Firecracker labels are actually collectible. Until the turn of the century, most of the firecrackers and fireworks were made in China, but in the early 1900's, India began marketing fireworks as well. I looked at literally thousands of Chinese firecracker labels on the web. I found Cowboys and Indians of all kinds, but only one fish. I hooked this one. I've heard of dynamite fishing and blast fishing, but never firecracker fishing. Now I have. 

Friday, February 21, 2014

GOOD MEDICINE - Kickapoo Sagwa



A billhead from the Montana Drug Company in Butte, Montana, dated the 6th of May, 1903. The second line item grabbed my eye immediately when I found this billhead. The recipient of this order was C. W. Rank & Company, in Virginia City, Montana. This business was the first 'drug store' in the territory and hence in the state, and is still in business in this restored historical landmark. Virginia City was not the site of the first gold strike in Montana, but it was one of the richest. The image of the bottle is from a photograph by Elaine Selene, and I found it by doing a Google search for Kickapoo Medicine. "For the Relief of Biliousness, Constipation, Sluggish Liver". I have some serious questions about the cure of sluggish liver, since the alcohol content is 9 and 1/2 percent. This should probably be classified as Snake Oil, but we have a hung jury on that one. This piece of paper will go with me to Great Falls, Montana, for the Western Heritage Artist Show and Sale in March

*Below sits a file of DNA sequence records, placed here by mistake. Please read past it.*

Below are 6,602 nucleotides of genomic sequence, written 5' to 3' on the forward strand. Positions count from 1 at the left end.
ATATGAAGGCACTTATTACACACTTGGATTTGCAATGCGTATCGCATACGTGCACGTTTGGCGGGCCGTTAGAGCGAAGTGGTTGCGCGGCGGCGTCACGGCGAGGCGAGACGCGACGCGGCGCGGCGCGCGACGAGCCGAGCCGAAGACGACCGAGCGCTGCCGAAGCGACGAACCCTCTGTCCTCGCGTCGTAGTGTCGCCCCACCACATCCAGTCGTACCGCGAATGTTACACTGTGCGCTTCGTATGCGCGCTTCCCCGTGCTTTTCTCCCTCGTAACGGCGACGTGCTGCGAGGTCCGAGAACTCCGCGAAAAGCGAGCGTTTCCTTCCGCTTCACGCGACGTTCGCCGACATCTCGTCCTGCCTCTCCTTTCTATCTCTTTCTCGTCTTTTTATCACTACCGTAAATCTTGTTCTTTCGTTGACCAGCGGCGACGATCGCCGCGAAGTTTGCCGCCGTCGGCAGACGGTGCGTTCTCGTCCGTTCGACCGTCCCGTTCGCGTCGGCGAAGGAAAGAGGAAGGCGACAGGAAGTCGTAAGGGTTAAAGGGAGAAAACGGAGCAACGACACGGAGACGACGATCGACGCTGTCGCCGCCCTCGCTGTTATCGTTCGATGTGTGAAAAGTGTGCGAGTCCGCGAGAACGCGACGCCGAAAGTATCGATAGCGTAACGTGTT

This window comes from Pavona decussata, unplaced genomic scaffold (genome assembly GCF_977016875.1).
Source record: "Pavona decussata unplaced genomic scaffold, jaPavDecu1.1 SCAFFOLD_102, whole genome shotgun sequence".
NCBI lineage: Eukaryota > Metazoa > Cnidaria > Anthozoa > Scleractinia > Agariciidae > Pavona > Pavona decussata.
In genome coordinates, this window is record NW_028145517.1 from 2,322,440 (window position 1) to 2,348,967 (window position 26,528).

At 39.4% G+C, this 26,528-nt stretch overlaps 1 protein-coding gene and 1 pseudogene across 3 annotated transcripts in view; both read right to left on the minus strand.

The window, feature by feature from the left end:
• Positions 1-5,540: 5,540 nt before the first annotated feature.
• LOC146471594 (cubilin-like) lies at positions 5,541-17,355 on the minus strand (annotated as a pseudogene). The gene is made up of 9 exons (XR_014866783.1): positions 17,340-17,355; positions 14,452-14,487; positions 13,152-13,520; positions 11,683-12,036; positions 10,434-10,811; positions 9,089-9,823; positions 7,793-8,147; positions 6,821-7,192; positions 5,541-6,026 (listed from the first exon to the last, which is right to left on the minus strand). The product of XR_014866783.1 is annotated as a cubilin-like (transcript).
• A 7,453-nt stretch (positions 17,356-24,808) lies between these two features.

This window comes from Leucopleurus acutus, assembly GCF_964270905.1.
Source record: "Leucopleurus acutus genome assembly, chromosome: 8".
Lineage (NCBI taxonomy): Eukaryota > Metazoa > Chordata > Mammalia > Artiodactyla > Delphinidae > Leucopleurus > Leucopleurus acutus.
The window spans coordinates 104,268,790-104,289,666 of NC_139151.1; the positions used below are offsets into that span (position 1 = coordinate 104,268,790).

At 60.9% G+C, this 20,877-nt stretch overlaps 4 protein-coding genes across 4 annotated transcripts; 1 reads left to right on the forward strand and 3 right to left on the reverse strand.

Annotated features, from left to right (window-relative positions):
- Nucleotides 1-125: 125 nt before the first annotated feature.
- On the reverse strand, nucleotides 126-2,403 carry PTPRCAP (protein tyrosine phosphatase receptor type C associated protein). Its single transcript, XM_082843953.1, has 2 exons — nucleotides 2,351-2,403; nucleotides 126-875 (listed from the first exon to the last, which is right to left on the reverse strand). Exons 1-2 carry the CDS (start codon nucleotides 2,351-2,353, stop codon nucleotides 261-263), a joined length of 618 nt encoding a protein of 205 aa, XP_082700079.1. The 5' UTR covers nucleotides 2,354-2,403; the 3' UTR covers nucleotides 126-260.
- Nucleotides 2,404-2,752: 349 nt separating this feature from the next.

Tuesday, February 11, 2014

July 4th, 1904 - Virginia City.


An order for Fireworks, including Electric Torpedos, Triangles, 4 Ball Roman Candles, Rockets, Serpents, Hornets, Sky Larks and assorted Crackers. From a paper company in Butte, Montana, to C. W. Rank & Company in Virginia City. Up until the turn of the Century, the Chinese had pretty much cornered the market on fireworks. Then India got involved. The oldest Indian fireworks company is Standard, and they are still in business. This is another piece I will be taking to the Western Heritage Artists Show, and if you're interested, we're also on Facebook!

Friday, February 7, 2014

The Steamboat Dacotah

The Steamboat Dacotah

This is a veritable treasure as history goes. The particulars are as follows: Dated the 16th of June, 1881, Montana would not be a state for another eight years. It is a bill of lading addressed to J. H. McKnight who had the trading post at Fort Shaw, West of what is now Great Falls on the Sun River. It was one of three sister steamboats built specifically to haul freight from St. Louis, Missouri, to Fort Benton, Montana Territory. The three sisters boats were the Montana, the Dacotah and the Wyoming.Of those three boats, the Dacotah hauled the greatest tonnage of freight to Fort Benton, and did that on its second trip of the year in 1881 arriving at Fort Benton on the 4th of July.

The Dacotah was actually the 6th boat to arrive at the levee, and the date indicated on this way bill is not the day that it arrived, but rather the day the freight was unloaded. This boat actually belonged to the Coulson brothers, and was not a boat which belonged to T. C. Powers. My assumption is that some of the freight belonging to Powers was put on the landing at Coal Banks, and was then transported to Fort Benton on the Dacotah, thus explaining the reason why this is a Power way bill rather than a Coulson way bill.

Regardless of who this boat belonged to, this image was taken from the only extant photograph of the Dacotah.